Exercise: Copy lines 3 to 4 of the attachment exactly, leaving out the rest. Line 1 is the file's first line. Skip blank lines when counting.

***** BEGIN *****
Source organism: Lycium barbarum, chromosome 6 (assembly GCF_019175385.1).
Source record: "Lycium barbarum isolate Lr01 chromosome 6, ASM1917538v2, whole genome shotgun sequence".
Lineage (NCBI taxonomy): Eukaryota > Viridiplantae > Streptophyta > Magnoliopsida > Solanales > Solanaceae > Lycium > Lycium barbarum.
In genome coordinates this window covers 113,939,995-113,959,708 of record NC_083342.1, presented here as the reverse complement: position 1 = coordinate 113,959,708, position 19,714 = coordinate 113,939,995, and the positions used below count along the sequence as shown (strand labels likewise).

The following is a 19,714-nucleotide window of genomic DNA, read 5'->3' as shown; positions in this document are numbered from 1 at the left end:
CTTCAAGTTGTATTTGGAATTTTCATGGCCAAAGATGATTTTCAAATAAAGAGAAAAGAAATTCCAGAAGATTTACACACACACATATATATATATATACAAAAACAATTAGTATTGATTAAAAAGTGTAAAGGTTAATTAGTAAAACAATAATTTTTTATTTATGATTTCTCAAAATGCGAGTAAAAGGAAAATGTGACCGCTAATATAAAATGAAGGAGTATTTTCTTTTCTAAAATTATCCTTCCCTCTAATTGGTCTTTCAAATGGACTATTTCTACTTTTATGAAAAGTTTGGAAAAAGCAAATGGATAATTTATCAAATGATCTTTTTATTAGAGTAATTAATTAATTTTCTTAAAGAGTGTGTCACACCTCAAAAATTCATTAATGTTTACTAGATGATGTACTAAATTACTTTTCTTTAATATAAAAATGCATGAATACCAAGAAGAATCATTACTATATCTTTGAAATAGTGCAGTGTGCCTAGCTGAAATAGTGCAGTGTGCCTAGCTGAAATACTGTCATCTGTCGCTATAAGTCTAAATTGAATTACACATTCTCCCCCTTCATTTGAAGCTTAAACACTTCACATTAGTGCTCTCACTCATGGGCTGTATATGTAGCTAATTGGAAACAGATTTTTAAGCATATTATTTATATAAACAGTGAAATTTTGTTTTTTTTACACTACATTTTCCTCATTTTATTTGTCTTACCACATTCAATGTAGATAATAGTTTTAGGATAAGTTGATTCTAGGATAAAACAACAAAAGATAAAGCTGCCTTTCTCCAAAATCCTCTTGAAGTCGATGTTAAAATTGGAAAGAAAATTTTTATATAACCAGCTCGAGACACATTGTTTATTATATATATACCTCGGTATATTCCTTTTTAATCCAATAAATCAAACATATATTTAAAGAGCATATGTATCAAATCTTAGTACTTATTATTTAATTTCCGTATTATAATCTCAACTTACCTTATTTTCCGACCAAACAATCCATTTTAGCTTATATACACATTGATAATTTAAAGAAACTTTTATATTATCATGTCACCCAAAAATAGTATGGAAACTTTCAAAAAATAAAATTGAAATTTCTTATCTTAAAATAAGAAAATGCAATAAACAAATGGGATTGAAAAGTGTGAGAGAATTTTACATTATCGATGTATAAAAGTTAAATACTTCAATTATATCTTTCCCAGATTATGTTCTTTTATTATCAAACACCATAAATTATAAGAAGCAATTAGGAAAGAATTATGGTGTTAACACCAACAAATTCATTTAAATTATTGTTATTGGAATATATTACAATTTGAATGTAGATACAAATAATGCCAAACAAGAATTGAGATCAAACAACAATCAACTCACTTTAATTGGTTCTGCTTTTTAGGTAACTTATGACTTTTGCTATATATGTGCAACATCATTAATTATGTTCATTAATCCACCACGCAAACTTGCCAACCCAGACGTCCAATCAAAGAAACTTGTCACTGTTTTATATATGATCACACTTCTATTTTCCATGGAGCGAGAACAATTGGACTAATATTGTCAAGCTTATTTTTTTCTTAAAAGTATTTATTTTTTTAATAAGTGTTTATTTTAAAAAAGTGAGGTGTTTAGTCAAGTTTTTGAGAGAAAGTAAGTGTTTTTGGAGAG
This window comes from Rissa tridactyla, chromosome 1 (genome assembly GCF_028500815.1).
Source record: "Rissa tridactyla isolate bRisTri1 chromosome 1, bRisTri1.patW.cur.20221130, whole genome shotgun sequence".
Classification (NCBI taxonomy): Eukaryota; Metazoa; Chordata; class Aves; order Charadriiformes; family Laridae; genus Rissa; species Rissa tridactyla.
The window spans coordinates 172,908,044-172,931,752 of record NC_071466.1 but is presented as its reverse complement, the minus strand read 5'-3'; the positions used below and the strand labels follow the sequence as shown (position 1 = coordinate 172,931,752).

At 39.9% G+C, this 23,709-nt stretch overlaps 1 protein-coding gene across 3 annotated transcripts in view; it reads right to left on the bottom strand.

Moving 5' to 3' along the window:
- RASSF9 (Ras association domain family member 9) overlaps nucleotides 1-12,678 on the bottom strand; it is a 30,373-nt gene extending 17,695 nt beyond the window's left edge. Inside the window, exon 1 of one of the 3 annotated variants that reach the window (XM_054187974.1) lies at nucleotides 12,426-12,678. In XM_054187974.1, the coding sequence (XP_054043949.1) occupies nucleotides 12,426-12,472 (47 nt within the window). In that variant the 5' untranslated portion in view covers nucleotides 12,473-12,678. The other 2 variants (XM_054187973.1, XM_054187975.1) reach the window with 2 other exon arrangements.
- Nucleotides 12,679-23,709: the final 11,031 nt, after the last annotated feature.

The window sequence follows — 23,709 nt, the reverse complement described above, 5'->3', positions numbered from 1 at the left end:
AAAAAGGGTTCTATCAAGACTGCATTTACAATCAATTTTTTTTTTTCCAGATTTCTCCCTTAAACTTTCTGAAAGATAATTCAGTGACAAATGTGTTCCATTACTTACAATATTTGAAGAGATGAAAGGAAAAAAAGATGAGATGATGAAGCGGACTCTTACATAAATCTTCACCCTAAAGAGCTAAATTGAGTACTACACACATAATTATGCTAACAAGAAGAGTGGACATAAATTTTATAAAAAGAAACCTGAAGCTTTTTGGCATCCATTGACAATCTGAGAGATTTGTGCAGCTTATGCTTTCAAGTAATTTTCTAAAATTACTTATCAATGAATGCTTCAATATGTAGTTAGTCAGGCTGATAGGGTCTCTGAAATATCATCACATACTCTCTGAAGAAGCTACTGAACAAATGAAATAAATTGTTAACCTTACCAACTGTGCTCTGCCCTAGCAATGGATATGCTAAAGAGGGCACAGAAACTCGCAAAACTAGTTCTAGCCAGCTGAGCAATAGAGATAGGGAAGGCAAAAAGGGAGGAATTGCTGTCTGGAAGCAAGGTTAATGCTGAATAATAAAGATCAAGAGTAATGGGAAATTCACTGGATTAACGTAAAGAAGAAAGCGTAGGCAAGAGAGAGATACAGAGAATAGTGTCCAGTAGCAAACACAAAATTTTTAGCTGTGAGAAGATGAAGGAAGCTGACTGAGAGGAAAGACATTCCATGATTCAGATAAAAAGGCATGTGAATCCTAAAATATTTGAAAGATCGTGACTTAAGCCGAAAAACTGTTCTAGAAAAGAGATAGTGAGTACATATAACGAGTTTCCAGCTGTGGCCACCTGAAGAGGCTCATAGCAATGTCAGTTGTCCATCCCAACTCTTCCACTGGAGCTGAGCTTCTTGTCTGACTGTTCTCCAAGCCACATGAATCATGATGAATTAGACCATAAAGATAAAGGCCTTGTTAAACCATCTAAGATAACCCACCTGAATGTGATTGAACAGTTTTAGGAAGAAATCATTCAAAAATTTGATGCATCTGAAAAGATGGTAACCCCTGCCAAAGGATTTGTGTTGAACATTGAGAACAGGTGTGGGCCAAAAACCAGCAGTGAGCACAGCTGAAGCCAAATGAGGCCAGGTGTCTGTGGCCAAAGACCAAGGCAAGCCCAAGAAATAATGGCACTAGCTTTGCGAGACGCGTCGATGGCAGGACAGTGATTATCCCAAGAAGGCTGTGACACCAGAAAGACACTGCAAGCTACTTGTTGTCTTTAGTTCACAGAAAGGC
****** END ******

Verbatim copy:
Lineage (NCBI taxonomy): Eukaryota > Viridiplantae > Streptophyta > Magnoliopsida > Solanales > Solanaceae > Lycium > Lycium barbarum.
In genome coordinates this window covers 113,939,995-113,959,708 of record NC_083342.1, presented here as the reverse complement: position 1 = coordinate 113,959,708, position 19,714 = coordinate 113,939,995, and the positions used below count along the sequence as shown (strand labels likewise).